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Abruzzo

Abruzzo is an Italian wine region located in the mountainous central Italian region of Abruzzo along the Adriatic Sea. It is bordered by the Molise wine region to the south, Marche to the north and Lazio to the west. Abruzzo's rugged terrain, 65% of which is mountainous, help to isolate the region from the winemaking influence of the ancient Romans and Etruscans in Tuscany but the area has had a long history of wine production.

Today more than 22 million cases of wine are produced annually in Abruzzo, making it the seventh most productive region in Italy, but only 21.5% of which is made under the Denominazione di origine controllata (DOC) designation.

More than two-thirds of the region's wine is produced by co-operatives or sold in bulk to negociants in other Italian wine regions in Tuscany, Piedmont and the Veneto for blending.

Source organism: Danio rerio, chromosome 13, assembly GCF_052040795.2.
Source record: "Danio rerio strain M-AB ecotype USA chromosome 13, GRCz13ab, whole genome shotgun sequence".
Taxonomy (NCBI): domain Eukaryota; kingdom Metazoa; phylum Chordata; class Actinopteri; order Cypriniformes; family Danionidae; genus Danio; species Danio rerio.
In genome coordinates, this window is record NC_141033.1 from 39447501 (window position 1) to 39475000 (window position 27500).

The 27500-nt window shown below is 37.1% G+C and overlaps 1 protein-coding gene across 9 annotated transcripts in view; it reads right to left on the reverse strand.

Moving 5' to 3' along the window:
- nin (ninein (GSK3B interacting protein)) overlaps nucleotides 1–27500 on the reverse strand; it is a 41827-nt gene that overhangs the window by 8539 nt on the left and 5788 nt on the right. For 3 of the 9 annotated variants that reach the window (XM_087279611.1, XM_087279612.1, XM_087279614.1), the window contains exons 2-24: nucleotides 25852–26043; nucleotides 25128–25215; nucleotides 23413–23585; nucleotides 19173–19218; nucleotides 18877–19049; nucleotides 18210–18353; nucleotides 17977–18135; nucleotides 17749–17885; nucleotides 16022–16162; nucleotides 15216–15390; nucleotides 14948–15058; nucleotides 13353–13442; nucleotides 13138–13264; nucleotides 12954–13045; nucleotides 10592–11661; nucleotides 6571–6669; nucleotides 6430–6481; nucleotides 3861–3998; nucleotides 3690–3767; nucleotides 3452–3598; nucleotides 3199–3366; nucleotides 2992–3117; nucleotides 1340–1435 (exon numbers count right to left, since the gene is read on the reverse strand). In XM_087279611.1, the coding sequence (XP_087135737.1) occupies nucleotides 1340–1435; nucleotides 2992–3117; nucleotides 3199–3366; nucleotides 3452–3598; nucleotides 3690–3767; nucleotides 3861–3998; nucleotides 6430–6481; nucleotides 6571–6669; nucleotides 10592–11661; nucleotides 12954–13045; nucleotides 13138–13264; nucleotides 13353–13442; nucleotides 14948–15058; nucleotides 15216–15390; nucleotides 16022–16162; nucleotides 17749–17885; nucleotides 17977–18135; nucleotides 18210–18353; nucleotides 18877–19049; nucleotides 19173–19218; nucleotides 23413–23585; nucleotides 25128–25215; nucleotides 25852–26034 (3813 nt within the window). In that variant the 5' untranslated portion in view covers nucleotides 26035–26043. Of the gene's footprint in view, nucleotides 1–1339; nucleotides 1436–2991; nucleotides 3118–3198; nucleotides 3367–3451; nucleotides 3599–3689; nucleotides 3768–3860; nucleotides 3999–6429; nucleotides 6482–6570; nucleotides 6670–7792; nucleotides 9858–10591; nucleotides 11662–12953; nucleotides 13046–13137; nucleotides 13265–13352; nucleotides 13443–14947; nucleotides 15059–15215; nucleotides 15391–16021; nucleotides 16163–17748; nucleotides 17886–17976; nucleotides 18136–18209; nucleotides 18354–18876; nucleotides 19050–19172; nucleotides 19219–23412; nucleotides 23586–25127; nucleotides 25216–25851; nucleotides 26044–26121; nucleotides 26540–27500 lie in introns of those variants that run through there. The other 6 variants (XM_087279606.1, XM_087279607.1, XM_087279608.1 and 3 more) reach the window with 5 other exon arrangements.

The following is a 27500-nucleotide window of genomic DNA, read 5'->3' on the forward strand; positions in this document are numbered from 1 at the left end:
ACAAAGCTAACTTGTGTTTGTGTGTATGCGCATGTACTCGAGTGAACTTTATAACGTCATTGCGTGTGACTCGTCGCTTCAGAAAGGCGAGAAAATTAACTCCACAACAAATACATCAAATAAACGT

The most notable wine of the region is Montepulciano d'Abruzzo produced with the Montepulciano grape. Together with Trebbiano d'Abruzzo, Montepulciano d'Abruzzo is one of the most widely exported DOC wine from Italy, particularly to the United States.

While wine is produced in all four of Abruzzo's provinces, the bulk of the production takes place in the province of Chieti which is the fifth largest producing province in all of Italy. Some of the most highly rated wine from Abruzzo comes from the hillside vineyards in the northern provinces of Pescara and Teramo. In the completely mountainous province of L'Aquila in the west, some rosé wine known as Cerasuolo from the Montepulciano grape is produced.